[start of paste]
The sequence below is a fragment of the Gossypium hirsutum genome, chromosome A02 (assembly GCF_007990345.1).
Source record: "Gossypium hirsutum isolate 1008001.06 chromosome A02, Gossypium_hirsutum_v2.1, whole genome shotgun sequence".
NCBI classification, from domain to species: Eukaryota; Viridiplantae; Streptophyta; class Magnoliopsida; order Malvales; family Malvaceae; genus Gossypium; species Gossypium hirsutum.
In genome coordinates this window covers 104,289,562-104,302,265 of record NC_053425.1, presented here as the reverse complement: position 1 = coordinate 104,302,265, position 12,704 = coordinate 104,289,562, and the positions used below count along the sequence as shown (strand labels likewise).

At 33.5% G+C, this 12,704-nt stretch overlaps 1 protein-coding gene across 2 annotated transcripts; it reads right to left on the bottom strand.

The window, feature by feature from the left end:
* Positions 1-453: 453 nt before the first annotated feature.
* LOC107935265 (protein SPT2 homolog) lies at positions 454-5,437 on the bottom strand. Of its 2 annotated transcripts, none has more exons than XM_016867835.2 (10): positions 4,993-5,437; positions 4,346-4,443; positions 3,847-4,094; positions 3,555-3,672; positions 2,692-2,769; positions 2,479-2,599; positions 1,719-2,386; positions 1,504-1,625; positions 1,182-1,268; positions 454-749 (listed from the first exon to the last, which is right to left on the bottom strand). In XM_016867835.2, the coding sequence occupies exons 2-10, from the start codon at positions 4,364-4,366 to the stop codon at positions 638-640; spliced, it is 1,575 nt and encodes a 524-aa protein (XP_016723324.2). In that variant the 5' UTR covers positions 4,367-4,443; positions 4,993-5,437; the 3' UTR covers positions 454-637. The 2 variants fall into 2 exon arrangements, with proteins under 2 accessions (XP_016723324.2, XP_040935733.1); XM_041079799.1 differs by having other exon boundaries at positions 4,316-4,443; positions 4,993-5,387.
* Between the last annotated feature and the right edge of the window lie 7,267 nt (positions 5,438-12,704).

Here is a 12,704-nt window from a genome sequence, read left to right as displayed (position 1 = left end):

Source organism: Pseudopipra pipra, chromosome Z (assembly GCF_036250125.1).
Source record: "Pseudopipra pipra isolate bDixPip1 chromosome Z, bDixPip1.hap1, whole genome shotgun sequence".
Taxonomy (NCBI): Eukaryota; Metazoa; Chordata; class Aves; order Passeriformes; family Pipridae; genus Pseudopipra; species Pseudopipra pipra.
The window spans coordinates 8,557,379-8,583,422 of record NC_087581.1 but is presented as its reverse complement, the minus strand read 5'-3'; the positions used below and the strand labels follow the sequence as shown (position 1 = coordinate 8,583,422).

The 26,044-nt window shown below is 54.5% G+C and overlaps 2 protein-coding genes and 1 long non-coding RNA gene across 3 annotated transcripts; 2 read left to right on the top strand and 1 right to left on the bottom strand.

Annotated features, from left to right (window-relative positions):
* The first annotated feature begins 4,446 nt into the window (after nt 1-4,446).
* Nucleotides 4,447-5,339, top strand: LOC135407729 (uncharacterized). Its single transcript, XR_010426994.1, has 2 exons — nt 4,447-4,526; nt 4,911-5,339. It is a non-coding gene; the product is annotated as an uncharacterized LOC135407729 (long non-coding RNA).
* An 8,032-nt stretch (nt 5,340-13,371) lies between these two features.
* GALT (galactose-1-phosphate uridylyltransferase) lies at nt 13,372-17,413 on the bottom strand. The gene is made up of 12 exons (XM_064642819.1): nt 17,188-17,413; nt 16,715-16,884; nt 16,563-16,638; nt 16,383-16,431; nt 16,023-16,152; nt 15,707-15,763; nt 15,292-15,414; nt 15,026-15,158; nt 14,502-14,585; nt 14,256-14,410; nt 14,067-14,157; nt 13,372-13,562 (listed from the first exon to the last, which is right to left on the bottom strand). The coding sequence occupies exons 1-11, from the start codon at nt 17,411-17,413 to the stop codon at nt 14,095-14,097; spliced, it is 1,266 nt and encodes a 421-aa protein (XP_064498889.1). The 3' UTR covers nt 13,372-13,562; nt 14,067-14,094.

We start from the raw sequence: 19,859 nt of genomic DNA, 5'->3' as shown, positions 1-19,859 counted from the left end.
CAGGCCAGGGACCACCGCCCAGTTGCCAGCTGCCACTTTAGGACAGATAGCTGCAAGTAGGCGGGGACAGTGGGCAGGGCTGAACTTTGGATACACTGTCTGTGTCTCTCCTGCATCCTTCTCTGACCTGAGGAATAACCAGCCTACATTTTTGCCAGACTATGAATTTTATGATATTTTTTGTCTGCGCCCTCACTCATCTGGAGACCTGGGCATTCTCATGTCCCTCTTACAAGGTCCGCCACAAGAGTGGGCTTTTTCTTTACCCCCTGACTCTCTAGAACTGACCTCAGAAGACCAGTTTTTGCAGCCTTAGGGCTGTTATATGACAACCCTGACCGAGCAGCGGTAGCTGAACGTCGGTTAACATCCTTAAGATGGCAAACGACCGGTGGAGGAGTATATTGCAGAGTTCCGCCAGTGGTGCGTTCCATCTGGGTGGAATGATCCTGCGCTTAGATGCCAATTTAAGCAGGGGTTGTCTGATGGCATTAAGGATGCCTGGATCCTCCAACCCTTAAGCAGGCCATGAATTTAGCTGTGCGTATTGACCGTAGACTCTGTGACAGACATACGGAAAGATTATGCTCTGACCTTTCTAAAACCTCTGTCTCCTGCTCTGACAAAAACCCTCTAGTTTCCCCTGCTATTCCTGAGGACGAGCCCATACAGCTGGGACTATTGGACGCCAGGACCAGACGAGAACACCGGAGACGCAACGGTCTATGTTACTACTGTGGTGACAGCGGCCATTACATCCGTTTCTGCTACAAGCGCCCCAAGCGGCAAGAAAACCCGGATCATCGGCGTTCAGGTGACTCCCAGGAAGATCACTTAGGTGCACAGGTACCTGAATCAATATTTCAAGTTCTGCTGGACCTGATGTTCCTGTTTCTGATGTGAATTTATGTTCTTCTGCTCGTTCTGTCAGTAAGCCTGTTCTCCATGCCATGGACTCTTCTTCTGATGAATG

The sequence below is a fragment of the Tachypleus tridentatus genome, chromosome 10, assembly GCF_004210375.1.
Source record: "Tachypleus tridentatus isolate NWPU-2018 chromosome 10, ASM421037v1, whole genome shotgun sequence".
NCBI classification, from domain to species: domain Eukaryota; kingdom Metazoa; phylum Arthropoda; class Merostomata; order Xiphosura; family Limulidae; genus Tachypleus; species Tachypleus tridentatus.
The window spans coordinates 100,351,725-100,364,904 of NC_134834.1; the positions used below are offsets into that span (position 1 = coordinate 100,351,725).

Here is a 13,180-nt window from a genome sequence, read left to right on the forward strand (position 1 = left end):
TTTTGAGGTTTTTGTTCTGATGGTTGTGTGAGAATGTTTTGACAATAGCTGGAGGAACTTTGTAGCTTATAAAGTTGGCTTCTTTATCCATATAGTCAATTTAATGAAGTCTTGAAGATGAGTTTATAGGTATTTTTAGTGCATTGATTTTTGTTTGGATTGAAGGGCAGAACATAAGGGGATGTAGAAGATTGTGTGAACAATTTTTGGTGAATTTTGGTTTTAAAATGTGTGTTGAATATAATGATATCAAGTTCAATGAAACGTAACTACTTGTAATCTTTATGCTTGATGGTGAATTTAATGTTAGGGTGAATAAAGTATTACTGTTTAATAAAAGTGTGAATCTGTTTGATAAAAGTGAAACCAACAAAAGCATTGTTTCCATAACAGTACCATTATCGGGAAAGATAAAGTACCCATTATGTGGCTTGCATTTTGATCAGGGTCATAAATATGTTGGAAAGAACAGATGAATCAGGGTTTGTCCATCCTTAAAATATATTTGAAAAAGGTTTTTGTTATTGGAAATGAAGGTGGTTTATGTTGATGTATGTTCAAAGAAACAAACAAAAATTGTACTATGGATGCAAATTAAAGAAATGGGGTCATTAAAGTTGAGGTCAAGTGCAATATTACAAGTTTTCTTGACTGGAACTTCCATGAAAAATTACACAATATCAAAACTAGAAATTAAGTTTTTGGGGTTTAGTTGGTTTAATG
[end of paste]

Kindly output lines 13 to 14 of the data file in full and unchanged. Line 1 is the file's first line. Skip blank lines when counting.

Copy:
Taxonomy (NCBI): Eukaryota; Metazoa; Chordata; class Aves; order Passeriformes; family Pipridae; genus Pseudopipra; species Pseudopipra pipra.
The window spans coordinates 8,557,379-8,583,422 of record NC_087581.1 but is presented as its reverse complement, the minus strand read 5'-3'; the positions used below and the strand labels follow the sequence as shown (position 1 = coordinate 8,583,422).